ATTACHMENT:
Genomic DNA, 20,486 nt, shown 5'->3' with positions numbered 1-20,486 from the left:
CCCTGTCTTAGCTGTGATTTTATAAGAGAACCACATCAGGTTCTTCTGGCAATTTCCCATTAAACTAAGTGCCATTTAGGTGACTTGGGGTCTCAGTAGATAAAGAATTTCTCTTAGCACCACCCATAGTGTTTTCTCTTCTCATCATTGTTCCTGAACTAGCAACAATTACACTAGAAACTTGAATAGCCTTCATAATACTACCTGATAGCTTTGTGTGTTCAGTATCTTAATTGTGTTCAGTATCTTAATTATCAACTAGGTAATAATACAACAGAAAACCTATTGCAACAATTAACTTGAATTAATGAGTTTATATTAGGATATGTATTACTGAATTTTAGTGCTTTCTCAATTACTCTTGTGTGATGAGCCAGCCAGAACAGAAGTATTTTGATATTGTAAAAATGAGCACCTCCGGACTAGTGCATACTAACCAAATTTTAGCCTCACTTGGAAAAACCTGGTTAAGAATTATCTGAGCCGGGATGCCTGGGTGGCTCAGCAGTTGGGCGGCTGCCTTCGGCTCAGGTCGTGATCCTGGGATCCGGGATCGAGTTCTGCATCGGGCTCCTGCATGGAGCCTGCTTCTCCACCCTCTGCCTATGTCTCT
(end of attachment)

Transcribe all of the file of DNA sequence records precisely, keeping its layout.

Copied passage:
Genomic DNA, 20,486 nt, shown 5'->3' with positions numbered 1-20,486 from the left:
CCCTGTCTTAGCTGTGATTTTATAAGAGAACCACATCAGGTTCTTCTGGCAATTTCCCATTAAACTAAGTGCCATTTAGGTGACTTGGGGTCTCAGTAGATAAAGAATTTCTCTTAGCACCACCCATAGTGTTTTCTCTTCTCATCATTGTTCCTGAACTAGCAACAATTACACTAGAAACTTGAATAGCCTTCATAATACTACCTGATAGCTTTGTGTGTTCAGTATCTTAATTGTGTTCAGTATCTTAATTATCAACTAGGTAATAATACAACAGAAAACCTATTGCAACAATTAACTTGAATTAATGAGTTTATATTAGGATATGTATTACTGAATTTTAGTGCTTTCTCAATTACTCTTGTGTGATGAGCCAGCCAGAACAGAAGTATTTTGATATTGTAAAAATGAGCACCTCCGGACTAGTGCATACTAACCAAATTTTAGCCTCACTTGGAAAAACCTGGTTAAGAATTATCTGAGCCGGGATGCCTGGGTGGCTCAGCAGTTGGGCGGCTGCCTTCGGCTCAGGTCGTGATCCTGGGATCCGGGATCGAGTTCTGCATCGGGCTCCTGCATGGAGCCTGCTTCTCCACCCTCTGCCTATGTCTCT